Today, saw them mass
yesterday on a sidewalk
and muscularly hurl
garbage from garbage bags
at a vaccination center; their
élan resembled that
of the anti-abortionists
some also are, but less
(was it in the same town?
In a sense) they commanded
their unmasked children into a school,
yelling re the masked
guard, principal, teachers at
the door, “They can’t touch you!”;
the kids, compressed, looked embarrassed,
though some got into
their parents’ spirit: “You can’t touch us!” …
They can’t touch you, no one can touch you,
you are your body and everything it wants;
other people are illusory,
ephemeral bodies, they don’t even breathe
the same air; so say
we all … And, looking at them,
I learn from them. The world becomes
less crowded, simpler, enjoining
towards them no empathy, no bond whatever.
All her life she had been with a couple;
one died, the other six months later.
She passed to unspecified relatives
who abused her, barely fed her,
and “chased her around with sticks.”
She was seventeen, sores on brow and lip,
one side almost bare of fur,
with pancreatic cancer.
Unclear how the narrator,
fortyish, with a Slavic accent,
acquired her. The cat would not approach
anyone, would flee, not eat when observed
or play with the many toys
they left. The narrator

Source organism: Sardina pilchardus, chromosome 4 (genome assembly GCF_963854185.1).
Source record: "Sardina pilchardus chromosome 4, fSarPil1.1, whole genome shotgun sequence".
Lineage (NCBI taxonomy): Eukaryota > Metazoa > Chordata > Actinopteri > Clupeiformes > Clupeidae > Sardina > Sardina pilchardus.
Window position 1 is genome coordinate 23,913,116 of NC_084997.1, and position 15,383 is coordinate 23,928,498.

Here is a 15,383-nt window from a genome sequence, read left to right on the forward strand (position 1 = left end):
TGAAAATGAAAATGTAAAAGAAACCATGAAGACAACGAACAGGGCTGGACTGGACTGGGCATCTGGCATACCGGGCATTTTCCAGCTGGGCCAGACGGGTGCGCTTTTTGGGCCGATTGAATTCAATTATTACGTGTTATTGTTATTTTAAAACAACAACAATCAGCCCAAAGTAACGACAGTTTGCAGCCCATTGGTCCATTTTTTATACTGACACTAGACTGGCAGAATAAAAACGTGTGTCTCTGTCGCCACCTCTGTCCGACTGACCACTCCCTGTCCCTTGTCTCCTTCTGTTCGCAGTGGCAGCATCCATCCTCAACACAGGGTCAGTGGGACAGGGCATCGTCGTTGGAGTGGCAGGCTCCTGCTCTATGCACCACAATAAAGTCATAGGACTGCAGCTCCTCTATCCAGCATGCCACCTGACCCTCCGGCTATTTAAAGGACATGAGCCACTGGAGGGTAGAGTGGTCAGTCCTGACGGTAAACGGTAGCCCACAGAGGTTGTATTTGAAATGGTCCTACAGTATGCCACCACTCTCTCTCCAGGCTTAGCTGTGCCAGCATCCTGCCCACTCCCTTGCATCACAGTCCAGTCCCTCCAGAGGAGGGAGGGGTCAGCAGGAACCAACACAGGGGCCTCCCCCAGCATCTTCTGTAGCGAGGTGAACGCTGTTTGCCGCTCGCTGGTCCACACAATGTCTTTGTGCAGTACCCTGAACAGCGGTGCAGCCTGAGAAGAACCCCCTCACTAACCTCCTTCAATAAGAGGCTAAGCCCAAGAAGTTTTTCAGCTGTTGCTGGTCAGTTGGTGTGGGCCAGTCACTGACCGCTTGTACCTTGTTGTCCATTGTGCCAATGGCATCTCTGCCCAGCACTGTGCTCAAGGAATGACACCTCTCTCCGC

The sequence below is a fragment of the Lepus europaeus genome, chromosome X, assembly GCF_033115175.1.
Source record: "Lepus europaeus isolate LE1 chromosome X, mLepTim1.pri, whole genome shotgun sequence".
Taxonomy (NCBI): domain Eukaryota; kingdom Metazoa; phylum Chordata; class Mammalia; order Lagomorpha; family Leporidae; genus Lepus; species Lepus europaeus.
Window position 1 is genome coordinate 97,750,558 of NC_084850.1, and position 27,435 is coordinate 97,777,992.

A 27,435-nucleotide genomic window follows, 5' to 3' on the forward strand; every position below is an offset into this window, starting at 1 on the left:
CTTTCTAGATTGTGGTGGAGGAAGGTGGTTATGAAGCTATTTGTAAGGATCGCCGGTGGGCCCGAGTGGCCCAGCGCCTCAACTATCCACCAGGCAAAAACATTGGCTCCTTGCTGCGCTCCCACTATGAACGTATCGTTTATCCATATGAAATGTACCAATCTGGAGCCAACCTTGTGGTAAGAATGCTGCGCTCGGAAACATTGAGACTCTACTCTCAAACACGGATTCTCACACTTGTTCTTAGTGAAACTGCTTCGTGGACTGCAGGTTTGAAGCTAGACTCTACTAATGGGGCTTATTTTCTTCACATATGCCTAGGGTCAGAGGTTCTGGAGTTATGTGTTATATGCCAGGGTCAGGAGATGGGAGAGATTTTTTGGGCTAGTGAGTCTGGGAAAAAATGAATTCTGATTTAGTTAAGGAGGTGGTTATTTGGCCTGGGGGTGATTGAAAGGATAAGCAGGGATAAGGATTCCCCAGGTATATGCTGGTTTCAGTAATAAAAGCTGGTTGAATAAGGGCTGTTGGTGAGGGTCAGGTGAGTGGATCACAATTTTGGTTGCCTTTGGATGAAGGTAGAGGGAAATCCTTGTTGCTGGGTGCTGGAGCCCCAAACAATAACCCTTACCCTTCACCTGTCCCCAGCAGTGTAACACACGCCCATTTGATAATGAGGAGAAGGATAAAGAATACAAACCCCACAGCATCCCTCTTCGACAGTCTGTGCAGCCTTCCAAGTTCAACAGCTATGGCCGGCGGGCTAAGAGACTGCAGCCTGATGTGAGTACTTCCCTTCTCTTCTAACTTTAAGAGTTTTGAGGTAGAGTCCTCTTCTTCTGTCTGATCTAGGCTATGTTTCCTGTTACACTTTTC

described what one could see:
hate in the golden eyes.
The disease progressed slowly.
the narrator described her fear
that the cat would die sad, confused,
and hating, and an anguished yearning
to touch her. When after a year
she began to meow for food and
not flee, the narrator thought
it meant she was dying, but she didn’t.
Abruptly, all one day and after,
one could pet her, watch her eat, hold her;
she played. An update said she died a year later.
I was glad for that year, but what struck me was
what the woman correctly identified in
those eyes. It has nothing to do
with language or brain size.
Frederick Pollack is the author of two book-length narrative poems, The Adventure and Happiness, both Story Line Press; the former to be reissued by Red Hen Press. Two collections of shorter poems, A Poverty of Words, (Prolific Press, 2015) and Landscape with Mutant (Smokestack Books, UK, 2018). Pollack has appeared in Salmagundi, Poetry Salzburg Review, The Fish Anthology (Ireland), Magma (UK), Bateau, Fulcrum, Chiron Review, Chicago Quarterly Review, etc. Online, poems have appeared in Big Bridge, Hamilton Stone Review, Blaze Vox, The New Hampshire Review, Mudlark, Rat’s Ass Review, Faircloth Review, Triggerfish, Misfit (2014, 2019, 2021), etc.